The European Space Agency (ESA) is preparing to launch three space telescopes for the observation of exoplanets, named Cheops, Plato, and Ariel.
The European Space Agency Europe (ESA) has finally understood the challenge of the exoplanets research and now finances missions dedicated to that. ESA has started working at the Cheops, Plato, and Ariel missions, three space telescopes to study exoplanets that will hopefully leave Earth in 2018, 2026 and 2028, respectively.
Cheops (Characterising Exoplanet Satellite)
Cheops is a small, simple, and inexpensive mission, which will cost ESA only about 50 million Euros (roughly about $62 million). The mission will be launched by a Soyuz rocket from Kourou before the end of this year.
This satellite, somehow small in size and weighing only 250 kg will carry a telescope of only 30 centimeters in diameter and a small CCD camera and that’s it.
However, in the perfect observational conditions of the outer space, Cheops will ‘see’, for more than 3 years, thousands of stars around which have already been found exoplanets.
ESA’s Cheops will capture the transitory exoplanets and will precisely determine the orbital characteristics and the diameter of those planets.
Plato (Planetary Transits and Oscillations)
Plato will be ten more expensive, ten times larger, and also more complex and more ambitious than Cheops.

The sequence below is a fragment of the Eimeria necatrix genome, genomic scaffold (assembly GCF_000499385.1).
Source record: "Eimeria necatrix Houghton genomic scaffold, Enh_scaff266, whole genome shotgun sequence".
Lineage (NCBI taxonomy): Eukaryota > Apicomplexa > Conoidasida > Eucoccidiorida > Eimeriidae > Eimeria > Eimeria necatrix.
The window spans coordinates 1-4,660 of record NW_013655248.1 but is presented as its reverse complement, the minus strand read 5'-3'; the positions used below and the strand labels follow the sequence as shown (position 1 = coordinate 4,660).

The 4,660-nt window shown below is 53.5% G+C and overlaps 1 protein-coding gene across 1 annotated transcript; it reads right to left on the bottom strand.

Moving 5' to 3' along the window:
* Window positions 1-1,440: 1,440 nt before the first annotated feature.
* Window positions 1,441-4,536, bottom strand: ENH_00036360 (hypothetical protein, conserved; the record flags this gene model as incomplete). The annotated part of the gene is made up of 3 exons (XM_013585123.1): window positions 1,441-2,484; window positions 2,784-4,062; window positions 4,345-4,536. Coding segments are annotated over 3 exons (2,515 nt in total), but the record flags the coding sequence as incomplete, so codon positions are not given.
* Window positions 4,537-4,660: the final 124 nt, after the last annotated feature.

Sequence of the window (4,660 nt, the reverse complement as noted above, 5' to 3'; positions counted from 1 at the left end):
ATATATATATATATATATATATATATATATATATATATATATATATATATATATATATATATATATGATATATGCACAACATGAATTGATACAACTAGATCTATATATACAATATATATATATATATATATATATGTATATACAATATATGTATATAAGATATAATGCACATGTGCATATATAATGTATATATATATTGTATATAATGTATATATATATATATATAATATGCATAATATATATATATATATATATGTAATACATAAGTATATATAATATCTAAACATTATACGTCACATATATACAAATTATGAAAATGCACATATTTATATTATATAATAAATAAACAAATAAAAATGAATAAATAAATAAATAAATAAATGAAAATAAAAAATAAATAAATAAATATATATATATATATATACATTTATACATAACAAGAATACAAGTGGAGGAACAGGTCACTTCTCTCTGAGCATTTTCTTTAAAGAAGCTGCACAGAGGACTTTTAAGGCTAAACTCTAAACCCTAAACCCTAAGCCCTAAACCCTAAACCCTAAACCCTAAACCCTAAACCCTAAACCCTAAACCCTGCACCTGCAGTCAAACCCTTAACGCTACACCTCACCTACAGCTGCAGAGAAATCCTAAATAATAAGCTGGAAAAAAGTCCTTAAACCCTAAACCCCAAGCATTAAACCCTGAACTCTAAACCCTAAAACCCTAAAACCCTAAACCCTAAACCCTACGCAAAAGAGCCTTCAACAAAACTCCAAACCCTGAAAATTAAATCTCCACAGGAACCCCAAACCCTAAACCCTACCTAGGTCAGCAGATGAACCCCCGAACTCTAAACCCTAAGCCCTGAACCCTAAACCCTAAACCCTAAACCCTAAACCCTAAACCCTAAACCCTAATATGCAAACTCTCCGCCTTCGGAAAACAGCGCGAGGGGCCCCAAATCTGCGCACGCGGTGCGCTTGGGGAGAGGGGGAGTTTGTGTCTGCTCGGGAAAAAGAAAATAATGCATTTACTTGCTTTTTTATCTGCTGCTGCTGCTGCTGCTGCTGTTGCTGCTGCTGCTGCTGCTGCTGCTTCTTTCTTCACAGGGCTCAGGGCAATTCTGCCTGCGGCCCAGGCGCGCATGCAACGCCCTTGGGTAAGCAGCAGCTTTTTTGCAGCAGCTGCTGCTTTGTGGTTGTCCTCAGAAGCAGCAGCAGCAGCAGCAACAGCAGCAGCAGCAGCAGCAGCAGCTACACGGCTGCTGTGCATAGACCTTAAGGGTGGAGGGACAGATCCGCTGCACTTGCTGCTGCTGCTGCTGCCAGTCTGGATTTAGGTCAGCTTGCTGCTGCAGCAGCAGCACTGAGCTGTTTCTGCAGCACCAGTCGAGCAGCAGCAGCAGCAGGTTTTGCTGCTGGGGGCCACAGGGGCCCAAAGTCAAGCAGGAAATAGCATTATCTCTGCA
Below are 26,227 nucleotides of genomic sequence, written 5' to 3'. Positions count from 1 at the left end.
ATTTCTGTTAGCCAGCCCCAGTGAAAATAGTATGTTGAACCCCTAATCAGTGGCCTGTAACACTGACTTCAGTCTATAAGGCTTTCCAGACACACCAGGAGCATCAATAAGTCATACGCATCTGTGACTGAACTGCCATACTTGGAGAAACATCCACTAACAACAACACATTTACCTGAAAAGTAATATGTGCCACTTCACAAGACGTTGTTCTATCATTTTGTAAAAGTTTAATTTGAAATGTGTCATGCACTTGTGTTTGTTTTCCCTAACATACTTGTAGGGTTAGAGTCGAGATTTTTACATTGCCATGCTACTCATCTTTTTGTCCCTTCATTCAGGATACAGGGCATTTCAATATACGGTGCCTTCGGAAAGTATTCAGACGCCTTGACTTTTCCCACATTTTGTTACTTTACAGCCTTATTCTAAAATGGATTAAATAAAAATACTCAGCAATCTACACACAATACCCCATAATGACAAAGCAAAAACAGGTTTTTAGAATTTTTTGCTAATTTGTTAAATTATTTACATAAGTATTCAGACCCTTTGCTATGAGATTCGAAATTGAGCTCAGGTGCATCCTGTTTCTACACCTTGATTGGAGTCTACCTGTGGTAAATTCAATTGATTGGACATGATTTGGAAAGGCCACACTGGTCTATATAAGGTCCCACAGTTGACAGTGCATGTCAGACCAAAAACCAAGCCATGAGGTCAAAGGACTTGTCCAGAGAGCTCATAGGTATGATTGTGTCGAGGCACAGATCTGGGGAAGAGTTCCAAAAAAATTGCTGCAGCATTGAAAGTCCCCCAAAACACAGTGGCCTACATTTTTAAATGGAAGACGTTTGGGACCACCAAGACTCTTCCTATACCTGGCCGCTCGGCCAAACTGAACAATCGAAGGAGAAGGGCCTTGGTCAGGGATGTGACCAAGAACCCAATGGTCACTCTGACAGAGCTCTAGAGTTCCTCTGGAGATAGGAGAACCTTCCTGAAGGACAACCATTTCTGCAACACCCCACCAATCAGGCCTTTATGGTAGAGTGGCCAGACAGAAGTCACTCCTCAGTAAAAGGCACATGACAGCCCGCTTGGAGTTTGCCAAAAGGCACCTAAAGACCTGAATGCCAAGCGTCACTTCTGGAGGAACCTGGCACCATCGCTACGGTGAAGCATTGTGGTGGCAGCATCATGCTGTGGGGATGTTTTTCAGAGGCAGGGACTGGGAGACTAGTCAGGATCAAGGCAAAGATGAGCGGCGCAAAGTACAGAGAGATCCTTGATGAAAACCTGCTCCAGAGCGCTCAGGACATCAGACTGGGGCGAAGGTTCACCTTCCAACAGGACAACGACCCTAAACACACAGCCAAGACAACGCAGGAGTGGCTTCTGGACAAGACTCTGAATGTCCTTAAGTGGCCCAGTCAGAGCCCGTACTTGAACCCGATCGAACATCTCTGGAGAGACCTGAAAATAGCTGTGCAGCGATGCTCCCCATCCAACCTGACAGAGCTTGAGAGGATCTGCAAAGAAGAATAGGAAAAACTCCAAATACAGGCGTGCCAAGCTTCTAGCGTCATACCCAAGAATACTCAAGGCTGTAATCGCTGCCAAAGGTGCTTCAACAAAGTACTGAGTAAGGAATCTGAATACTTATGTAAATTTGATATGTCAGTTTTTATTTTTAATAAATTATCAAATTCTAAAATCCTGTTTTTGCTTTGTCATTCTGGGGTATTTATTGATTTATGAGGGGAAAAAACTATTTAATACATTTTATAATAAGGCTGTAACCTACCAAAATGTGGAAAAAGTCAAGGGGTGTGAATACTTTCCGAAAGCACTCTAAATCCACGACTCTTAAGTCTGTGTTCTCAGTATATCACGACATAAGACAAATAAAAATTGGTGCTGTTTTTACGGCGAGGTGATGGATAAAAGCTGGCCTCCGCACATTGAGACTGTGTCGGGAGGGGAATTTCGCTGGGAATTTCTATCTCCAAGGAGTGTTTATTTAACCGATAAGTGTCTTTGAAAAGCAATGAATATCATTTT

Costing nearly 500 million Euros (roughly about $618 million), this 2-ton satellite will carry a battery of 26 telephoto lenses installed in parallel whose objective will be the same of the Cheops’ but on a larger scale and for at least five years.
Even more, Plato will scan over 2,000 sq degrees of the sky, which means huge, and will discover, observe, and characterize between 5,000 and 10,000 exoplanets, with unprecedented precision.
Ariel (Atmospheric Remote Sensing Infrared Exoplanet Large Survey Mission)
In short, ESA will launch Ariel in mid-2028 aboard an Ariane 6 rocket.
Ariel, a 500 million Euros ($618 million) space telescope, will observe more than 1,000 exoplanets already discovered. Its mission will be to analyze the atmosphere of those exoplanets, a decisive scientific advance, especially towards finding exoplanets similar to Earth which may also hold life.
In conclusion, the European Space Agency (ESA) will add 3 space telescopes for studying exoplanets (Cheops, Plato, and Ariel) to the exoplanets “race”, where it will directly “compete” with NASA. Evidently, such a “race” will only benefit science and humanity.